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TUESDAY, Aug. 23, 2016 (HealthDay News) -- The use of power morcellators -- cutting tools used in minimally invasive gynecological procedures -- has dropped significantly for hysterectomies since the U.S. Food and Drug Administration warned against their use two years ago, a new study finds.
Power morcellators have small blades that rotate rapidly. When used in minimally invasive hysterectomies or for the removal of noncancerous growths on the uterus known as fibroids, they slice the tissue into smaller pieces that are removed through a small opening in the abdomen.
But tiny pieces of tissue can also spread to other areas of the body. And, sometimes, undetected cancers can be cut up with the healthy tissue. If that cancerous tissue isn't completely removed, those cells can cause cancer elsewhere. That's what prompted the FDA to issue its 2014 warning, the researchers explained.
The new study looked only at the change in the rate of hysterectomies since the FDA warning was announced. Hysterectomies can be used as a treatment for a number of conditions including fibroids, vaginal bleeding, vaginal prolapse (when the vagina falls out of position) and pelvic pain, according to lead researcher Dr. Jason Wright.
"As a result of the FDA guidance, the rate of minimally invasive hysterectomy has declined. However, there is still a risk of cancer in women who undergo morcellation," Wright said. He's an associate professor of obstetrics and gynecology at Columbia University College of Physicians and Surgeons, in New York City.
A hysterectomy can be performed in a number of different ways: through the vagina, through the abdomen or through minimally invasive laparoscopy, according to the American College of Obstetricians and Gynecologists (ACOG).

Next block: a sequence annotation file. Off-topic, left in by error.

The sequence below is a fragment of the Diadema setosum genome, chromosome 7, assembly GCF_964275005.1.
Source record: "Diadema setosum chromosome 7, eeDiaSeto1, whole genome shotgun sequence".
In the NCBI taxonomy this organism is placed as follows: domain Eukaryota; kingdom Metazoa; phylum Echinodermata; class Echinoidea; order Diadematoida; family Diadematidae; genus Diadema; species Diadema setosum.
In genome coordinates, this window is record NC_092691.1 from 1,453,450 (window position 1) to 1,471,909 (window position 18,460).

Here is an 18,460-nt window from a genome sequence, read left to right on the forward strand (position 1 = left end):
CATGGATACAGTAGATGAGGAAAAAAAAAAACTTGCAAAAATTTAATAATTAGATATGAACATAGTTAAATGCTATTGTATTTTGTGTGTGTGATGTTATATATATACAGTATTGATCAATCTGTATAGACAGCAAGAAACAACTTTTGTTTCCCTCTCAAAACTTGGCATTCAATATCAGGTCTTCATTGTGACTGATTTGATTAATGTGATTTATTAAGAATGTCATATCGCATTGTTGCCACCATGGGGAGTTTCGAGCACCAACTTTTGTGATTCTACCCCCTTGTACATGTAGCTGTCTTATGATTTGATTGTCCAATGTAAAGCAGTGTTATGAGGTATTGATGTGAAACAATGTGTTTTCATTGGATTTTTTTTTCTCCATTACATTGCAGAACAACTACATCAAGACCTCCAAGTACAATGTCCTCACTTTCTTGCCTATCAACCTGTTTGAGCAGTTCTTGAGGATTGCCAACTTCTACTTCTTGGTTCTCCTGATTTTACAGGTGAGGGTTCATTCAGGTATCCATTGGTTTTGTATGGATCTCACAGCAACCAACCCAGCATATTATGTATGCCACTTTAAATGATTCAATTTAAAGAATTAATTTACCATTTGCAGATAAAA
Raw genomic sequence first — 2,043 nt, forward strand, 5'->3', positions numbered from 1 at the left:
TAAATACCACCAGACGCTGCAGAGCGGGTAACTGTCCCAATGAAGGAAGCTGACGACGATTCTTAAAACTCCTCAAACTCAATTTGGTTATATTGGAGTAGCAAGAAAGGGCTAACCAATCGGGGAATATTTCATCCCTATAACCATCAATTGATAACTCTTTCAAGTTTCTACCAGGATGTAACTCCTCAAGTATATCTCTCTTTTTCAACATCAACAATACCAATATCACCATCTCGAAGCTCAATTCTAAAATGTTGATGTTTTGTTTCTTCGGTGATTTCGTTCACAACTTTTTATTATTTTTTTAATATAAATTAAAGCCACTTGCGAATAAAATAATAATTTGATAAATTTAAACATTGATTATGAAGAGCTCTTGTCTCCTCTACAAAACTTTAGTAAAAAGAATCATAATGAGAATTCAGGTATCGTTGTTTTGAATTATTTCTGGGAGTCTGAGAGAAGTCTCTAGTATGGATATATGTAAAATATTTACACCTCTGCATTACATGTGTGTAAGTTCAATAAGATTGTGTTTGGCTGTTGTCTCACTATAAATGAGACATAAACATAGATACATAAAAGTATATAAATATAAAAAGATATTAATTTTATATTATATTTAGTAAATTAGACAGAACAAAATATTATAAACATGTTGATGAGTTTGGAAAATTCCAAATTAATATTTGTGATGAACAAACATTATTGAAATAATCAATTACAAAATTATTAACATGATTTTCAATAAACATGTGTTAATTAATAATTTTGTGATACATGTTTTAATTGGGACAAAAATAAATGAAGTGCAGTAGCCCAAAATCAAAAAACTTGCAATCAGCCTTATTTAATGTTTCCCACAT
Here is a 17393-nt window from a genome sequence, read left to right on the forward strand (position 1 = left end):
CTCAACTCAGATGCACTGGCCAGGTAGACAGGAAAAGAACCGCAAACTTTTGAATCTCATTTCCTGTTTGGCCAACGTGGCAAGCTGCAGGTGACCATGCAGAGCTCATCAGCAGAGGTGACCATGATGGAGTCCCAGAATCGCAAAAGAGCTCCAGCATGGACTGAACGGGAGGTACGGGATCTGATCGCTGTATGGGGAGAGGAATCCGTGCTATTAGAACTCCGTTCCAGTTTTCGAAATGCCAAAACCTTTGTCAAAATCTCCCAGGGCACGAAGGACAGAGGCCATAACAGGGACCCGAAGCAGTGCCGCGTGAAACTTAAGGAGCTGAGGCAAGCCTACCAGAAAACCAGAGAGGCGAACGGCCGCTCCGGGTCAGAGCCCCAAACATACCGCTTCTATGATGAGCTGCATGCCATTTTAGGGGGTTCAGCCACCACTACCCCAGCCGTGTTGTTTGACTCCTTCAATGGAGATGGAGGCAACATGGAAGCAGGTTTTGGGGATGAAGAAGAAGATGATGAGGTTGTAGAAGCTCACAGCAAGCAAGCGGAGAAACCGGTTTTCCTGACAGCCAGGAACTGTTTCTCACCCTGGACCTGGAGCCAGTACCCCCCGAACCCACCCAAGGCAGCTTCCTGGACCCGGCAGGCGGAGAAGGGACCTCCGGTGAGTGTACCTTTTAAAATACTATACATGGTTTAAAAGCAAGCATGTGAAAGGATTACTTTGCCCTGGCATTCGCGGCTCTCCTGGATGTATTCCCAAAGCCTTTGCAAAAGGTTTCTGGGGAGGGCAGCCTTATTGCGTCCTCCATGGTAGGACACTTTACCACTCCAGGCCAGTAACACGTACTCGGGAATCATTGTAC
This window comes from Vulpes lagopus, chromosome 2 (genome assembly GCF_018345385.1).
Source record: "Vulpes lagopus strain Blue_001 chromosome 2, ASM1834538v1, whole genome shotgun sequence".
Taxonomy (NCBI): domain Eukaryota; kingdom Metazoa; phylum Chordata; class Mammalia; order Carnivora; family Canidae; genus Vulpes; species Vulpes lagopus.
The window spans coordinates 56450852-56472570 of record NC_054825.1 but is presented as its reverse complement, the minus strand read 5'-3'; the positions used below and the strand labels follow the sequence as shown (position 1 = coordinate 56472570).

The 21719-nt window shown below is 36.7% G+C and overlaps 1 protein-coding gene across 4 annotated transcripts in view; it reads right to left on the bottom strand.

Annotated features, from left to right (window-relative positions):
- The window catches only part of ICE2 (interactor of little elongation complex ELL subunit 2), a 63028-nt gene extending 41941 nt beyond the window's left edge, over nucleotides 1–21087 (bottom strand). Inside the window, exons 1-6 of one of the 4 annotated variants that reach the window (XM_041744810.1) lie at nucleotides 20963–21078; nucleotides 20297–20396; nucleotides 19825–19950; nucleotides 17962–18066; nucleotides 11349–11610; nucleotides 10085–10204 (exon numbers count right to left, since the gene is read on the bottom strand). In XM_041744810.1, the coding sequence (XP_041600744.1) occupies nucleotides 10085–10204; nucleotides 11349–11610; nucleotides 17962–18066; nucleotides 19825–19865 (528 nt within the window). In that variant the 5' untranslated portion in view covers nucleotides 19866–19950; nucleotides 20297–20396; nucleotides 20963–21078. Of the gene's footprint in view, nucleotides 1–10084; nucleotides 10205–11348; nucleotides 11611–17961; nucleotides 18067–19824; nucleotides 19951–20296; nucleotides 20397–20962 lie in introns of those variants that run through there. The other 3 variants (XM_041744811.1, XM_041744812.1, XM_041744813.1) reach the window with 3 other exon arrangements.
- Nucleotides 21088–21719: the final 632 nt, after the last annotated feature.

Following the FDA warning, abdominal hysterectomies have again become more common, with no increase seen in major complication rates, Wright said.
"Additionally, despite the publicity surrounding morcellation, the rate of cancers and other abnormal problems remained largely unchanged," he noted.
Even with increased scrutiny, "There is a risk of malignancy in women undergoing morcellation and caution should be used with the procedure," he said.
The report was published Aug. 23 in the Journal of the American Medical Association.
For the study, Wright and colleagues collected data on more than 200,000 women who had a hysterectomy. Among these women, 58 percent had a minimally invasive procedure, the study showed.
In 2013, nearly 14 percent of minimally invasive hysterectomies were done using power morcellation. By 2015, the use of power morcellation had dropped to 3 percent, the researchers found.
The FDA first approved power morcellation in 1995. By 2013, there were reports of women's cancers spreading after the procedure.
Not everyone agreed with the FDA's warning. ACOG executive vice president and CEO Dr. Hal Lawrence said in a 2014 statement, "Although the worsening of an occult [hidden] malignancy as a result of power morcellation is, of course, tragic, we believe that an approach that combines deliberate patient selection criteria with robust informed consent will help protect women from a negative outcome, while maintaining access to morcellation for women who would benefit from it."
Of the new study, Dr. Mitchell Kramer said, "These results are not surprising under the circumstances."
The increase in open, or abdominal, procedures was the inevitable outcome, he said.
"There probably aren't enough minimally invasive surgeons around who can handle the volume of cases, so doctors are doing cases open," noted Kramer. He's chairman of obstetrics and gynecology at Northwell Health's Huntington Hospital, in New York.
Kramer said that the FDA had no choice but to issue a warning. "The studies have shown that the incidence of cancer is higher than we thought, and the potential of spreading disease is greater than we thought," he said.
But he added that obese women and women with large fibroids can potentially benefit from power morcellation.
"There is still a place for power morcellation -- we just need devices and techniques that are safe and user-friendly," he said. A number of new power morcellation devices are being developed, he added.
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SOURCES: Jason Wright, M.D., associate professor, obstetrics and gynecology, Columbia University College of Physicians and Surgeons, New York City; Mitchell Kramer, M.D., chairman, obstetrics and gynecology, Northwell Health's Huntington Hospital, N.Y.; Aug. 23/30, 2016, Journal of the American Medical Association